Artist concept of the Hayabusa spacecraft, which visited asteroid Itokawa in 2005 and returned samples to Earth in 2010. Credit: JAXA

Hayabusa May Come Home After All

Article written: 20 Nov , 2009
Updated: 24 Dec , 2015
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As we reported last week, it seemed as if the Hayabusa asteroid explorer mission was dealt a fatal blow when the third of its four ion engines failed. But the Japanese Aerospace Exploration Agency (JAXA) announced yesterday that it may have come up with a solution to that problem to get Hayabusa back home by using components from two different inoperable thrusters in combination.

The Hayabusa mission has been rather plagued with problems throughout the entire mission. Its goal was to land on the asteroid Itokawa and return a sample to the Earth. It orbited the asteroid for three months in late 2005, and took near-infrared and X-ray spectral data. The landing, unfortunately, may or may not have gathered up a sample of the asteroid – though the container that the sample was supposed to go into may contain dust kicked up by the landing.

After taking off from the asteroid, communication was temporarily lost with the craft.  Communication was re-established with the craft, but the ion thrusters that propel it began to have problems, and as we reported last week, 3 of the 4 thrusters on Hayabusa were no longer operational. Thruster D, which has been the sole source of propulsion for the craft since February 2009, gave out due to a voltage spike. The remaining thruster, C, was shut down to avoid damage. Things were starting to look pretty grim for a mission that has overcome a lot of problems so far.

In an announcement made by JAXA yesterday, a solution has been proposed to use part of two different thrusters in combination to propel the craft. Ion engines work ionizing a neutral gas – in Hayabusa’s case, xenon – and forcing them out of an electrified grid on the back of the craft. When this is done, though, there is a negative charge imbalance in the craft which would attract the ions right back into the engines. To compensate, a neutralizer ejects electrons into the ionized gas that has been released, so that they don’t come back into the craft and the charge of the craft remains neutral.A diagram of how thrusters A and B will be joined to act as one thruster. Image Credit:JAXA

To fix the current problem, the JAXA engineers have proposed using the ion propellant from thruster B and the neutralizer from thruster A, effectively combining them into one complete thruster. Thruster A was deemed “unstable” after launch, and remains unused.

Thruster C will remain shut off, and only be used in case of failure of this rigged-up system. Its neutralizer is operating poorly, and given that the cause of failure for thrusters B and D was due to a neutrializer problem, the mission engineers want to be cautious.

Combining the engines will consume twice as much fuel and power as they would consume alone, but Hayabusa apparently has plenty of both in spades. 5 kg of fuel will be required to gain 200 meters per second acceleration over 2000 hours, but Hayabusa still has 20 kilograms of fuel in reserve. This system wasn’t tested on the ground, but apparently has worked in space for over one week (180 hours).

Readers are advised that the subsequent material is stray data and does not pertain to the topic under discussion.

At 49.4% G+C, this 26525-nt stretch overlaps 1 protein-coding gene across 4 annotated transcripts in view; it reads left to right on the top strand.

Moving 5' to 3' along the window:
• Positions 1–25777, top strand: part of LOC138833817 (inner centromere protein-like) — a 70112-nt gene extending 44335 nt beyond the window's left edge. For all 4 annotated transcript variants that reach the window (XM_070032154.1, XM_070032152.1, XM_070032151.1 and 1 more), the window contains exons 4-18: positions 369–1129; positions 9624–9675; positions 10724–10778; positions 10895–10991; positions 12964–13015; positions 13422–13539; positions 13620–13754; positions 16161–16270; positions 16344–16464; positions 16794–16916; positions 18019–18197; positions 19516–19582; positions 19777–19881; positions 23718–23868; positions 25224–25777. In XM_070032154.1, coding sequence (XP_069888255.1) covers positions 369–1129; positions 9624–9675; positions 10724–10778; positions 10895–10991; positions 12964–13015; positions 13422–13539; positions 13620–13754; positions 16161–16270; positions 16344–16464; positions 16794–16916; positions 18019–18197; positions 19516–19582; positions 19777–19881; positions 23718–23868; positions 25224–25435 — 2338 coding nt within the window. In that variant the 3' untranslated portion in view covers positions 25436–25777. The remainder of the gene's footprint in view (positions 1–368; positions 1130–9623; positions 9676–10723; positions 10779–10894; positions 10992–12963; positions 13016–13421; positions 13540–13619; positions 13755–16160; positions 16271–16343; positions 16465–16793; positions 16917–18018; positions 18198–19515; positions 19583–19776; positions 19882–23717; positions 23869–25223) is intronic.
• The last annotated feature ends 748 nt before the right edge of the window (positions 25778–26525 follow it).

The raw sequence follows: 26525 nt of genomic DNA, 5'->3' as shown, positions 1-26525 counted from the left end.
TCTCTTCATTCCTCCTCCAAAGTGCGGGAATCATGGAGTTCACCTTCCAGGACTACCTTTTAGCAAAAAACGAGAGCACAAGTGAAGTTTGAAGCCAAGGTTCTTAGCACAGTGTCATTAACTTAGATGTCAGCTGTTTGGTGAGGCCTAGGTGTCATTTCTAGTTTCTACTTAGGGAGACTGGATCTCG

This thrusting combination will continue to propel the craft (barring further problems) until March 2010. If any other problems crop up, though, the team will have to delay the return of Hayabusa until 2013. If you want to see a cool – though somewhat cheesy – video of the Hayabusa mission so far, there’s a 30 minute one available on the mission site here.

Source: JAXA, The Planetary Society Blog



8 Responses

  1. This is nothing short of heroic – how they keep coming up with solutions and just do not say quit.

  2. Member
    IVAN3MAN says

    Indeed, the ingenuity of man…

  3. > to gain 200 meters per second acceleration over
    > 2000 hours

    Am I reading this right? This ion engine doesn’t just accelerate the rocket, it is designed to cause a steady increase in the rate of acceleration over a period of 2000 hours?

  4. Nexus says

    What a clever idea! Let’s hope this works and that Hayabusa makes it back.

  5. Kevin says

    I hope there’s something in the sample container.

  6. universe_adam says

    Micah:

    I don’t think you are reading it quite right. To my knowledge, the rate of acceleration is basically constant over that time period. In other words it takes 2000 hours to get up to the speed of 200m/sec.

    Ion thrusters are like a very weak but very efficient rocket engine. Good if you have a long ways to go and aren’t in a hurry.

  7. Member

    That’s exactly right, universe_adam. Ion engines don’t accelerate quickly at all, but are very, very efficient over long periods of time. We have a short article on them in the Guide to Space, http://www.universetoday.com/guide-to-space/spaceflight/ion-engine/

    ~Nick

  8. Thanks universe_adam and Nick! You’re right, I missed the units that quote, m/s. I think it was the phrase of “200 meters per second acceleration” that flummoxed me.

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